Makkah mayor chairs virtual meeting to discuss plans for Hajj season

Makkah Mayor Mohammed Abdullah Al-Quwaihis chairs a virtual meeting on Sunday to discuss plans for this year’s Hajj season. (SPA)
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Updated 06 July 2020

Makkah mayor chairs virtual meeting to discuss plans for Hajj season

  • Saudi Arabia’s decision to limit this year’s Hajj to worshippers residing in the Kingdom has received support from various countries

MAKKAH: Makkah Mayor Mohammed Abdullah Al-Quwaihis chaired a virtual meeting on Sunday to discuss plans for this year’s Hajj season.

Undersecretaries and directors general of Makkah Municipality joined the meeting via videoconferencing.  

They discussed the arrangements for the Hajj season including a plan of action for field service centers.

The mayor pointed out that this year’s Hajj will be safe as all necessary preemptive and precautionary measures will be taken to protect pilgrims from contracting COVID-19. 

Al-Quwaihis stressed the importance of being aware of the responsibilities bestowed on everyone to achieve the best services for pilgrims. 

He said Saudi Arabia, under the guidance of King Salman and Crown Prince Mohammed bin Salman, had mobilized all human and financial resources for the pilgrimage.

Saudi Arabia’s decision to limit this year’s Hajj to worshippers residing in the Kingdom has received support from various countries.

The Arab League welcomed Saudi Arabia’s announcement and said in a statement that the wise decision came to preserve the health and safety of worshippers during the coronavirus pandemic.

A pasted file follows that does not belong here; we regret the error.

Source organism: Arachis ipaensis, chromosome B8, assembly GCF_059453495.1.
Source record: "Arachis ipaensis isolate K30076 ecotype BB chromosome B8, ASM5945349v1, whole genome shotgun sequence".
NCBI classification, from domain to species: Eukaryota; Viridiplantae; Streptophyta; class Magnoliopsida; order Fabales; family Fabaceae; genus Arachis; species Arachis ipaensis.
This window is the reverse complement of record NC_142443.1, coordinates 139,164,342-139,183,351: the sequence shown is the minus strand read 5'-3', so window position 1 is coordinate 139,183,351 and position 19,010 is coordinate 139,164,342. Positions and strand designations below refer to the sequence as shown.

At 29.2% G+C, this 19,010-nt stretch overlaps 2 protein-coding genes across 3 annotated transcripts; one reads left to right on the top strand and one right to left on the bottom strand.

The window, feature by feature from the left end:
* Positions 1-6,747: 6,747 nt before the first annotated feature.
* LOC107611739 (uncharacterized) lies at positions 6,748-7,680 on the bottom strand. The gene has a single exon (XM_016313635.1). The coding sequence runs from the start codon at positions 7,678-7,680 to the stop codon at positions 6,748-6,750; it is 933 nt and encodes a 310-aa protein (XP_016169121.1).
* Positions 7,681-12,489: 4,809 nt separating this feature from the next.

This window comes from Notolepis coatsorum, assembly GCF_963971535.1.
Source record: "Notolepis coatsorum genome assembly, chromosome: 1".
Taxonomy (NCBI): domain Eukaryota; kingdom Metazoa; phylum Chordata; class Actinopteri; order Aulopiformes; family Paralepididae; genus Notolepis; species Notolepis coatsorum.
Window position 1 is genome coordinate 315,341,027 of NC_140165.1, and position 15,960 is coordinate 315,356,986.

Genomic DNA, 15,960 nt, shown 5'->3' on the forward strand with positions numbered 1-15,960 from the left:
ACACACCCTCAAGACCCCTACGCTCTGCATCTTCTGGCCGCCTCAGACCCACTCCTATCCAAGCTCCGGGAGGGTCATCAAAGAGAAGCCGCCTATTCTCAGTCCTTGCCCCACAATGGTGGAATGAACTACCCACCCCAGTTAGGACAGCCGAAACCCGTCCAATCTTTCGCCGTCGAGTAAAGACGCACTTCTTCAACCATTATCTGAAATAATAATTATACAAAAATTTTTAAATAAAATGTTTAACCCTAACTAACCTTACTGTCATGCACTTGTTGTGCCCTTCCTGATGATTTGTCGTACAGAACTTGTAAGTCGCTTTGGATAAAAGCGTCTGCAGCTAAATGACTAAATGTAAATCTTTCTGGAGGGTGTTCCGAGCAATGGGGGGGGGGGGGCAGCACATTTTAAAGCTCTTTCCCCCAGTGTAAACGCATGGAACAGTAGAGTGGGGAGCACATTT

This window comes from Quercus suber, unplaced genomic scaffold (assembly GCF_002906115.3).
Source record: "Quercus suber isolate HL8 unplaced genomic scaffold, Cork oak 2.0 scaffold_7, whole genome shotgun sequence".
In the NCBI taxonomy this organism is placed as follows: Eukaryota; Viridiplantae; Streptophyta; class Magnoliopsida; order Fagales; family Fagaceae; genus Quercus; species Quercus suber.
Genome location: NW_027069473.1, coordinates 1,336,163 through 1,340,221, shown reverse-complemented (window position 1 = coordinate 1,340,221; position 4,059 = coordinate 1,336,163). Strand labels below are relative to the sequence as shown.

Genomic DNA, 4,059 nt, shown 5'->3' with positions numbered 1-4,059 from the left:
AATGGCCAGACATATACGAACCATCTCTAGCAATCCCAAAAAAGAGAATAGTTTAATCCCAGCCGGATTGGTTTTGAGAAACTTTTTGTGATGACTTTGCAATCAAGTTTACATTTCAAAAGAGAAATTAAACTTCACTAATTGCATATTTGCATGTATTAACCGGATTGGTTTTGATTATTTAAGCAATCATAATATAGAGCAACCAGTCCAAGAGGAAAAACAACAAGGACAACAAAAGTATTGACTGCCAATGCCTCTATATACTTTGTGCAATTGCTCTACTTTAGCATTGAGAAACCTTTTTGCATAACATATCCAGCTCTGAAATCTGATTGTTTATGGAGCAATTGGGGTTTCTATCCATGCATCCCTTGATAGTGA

The UAE Hajj Affairs (HAO) said it will not take part in this year’s Hajj season. 

The Egyptian Minister of Endowments and Al-Azhar have also welcomed the decision, as well as the ambassador of Djibouti to the Kingdom Dya-Eddine Bamakhrama. 

Bahrain commended the Kingdom’s efforts to assist pilgrims and care for their health in order to enable them to perform the pilgrimage safely, state news agency.


Saudi Arabia’s Alkhobar becomes international role model for business continuity

Sultan Al-Zaidi (L) and Fahad Al-Jubeir.
Updated 21 September 2020

Saudi Arabia’s Alkhobar becomes international role model for business continuity

  • Alkhobar has pushed for a paperless municipality and emphasized the introduction of online services for residents

JEDDAH: Alkhobar municipality, along with Europe’s largest industrial manufacturing company Siemens, has been hailed as a role model for management excellence and business continuity.
The municipality has been awarded international certification for its excellence in managing crises and risks under difficult circumstances, in recognition of its administrative achievements during the COVID-19 pandemic.
Quality Austria (QA) awarded Alkhobar Municipality and Siemens with ISO 22301 and ISO 9001 certificates, which are concerned with business continuity management, especially during the pandemic.